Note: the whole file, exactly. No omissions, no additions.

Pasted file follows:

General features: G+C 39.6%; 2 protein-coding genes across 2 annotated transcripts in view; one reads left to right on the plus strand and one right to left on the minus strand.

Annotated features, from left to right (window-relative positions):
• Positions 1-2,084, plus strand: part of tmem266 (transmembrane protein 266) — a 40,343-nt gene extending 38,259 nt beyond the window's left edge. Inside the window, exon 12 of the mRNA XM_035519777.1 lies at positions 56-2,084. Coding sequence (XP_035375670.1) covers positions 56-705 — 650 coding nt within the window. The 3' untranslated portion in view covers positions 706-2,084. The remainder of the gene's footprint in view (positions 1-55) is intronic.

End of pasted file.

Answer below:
General features: G+C 39.6%; 2 protein-coding genes across 2 annotated transcripts in view; one reads left to right on the plus strand and one right to left on the minus strand.

Annotated features, from left to right (window-relative positions):
• Positions 1-2,084, plus strand: part of tmem266 (transmembrane protein 266) — a 40,343-nt gene extending 38,259 nt beyond the window's left edge. Inside the window, exon 12 of the mRNA XM_035519777.1 lies at positions 56-2,084. Coding sequence (XP_035375670.1) covers positions 56-705 — 650 coding nt within the window. The 3' untranslated portion in view covers positions 706-2,084. The remainder of the gene's footprint in view (positions 1-55) is intronic.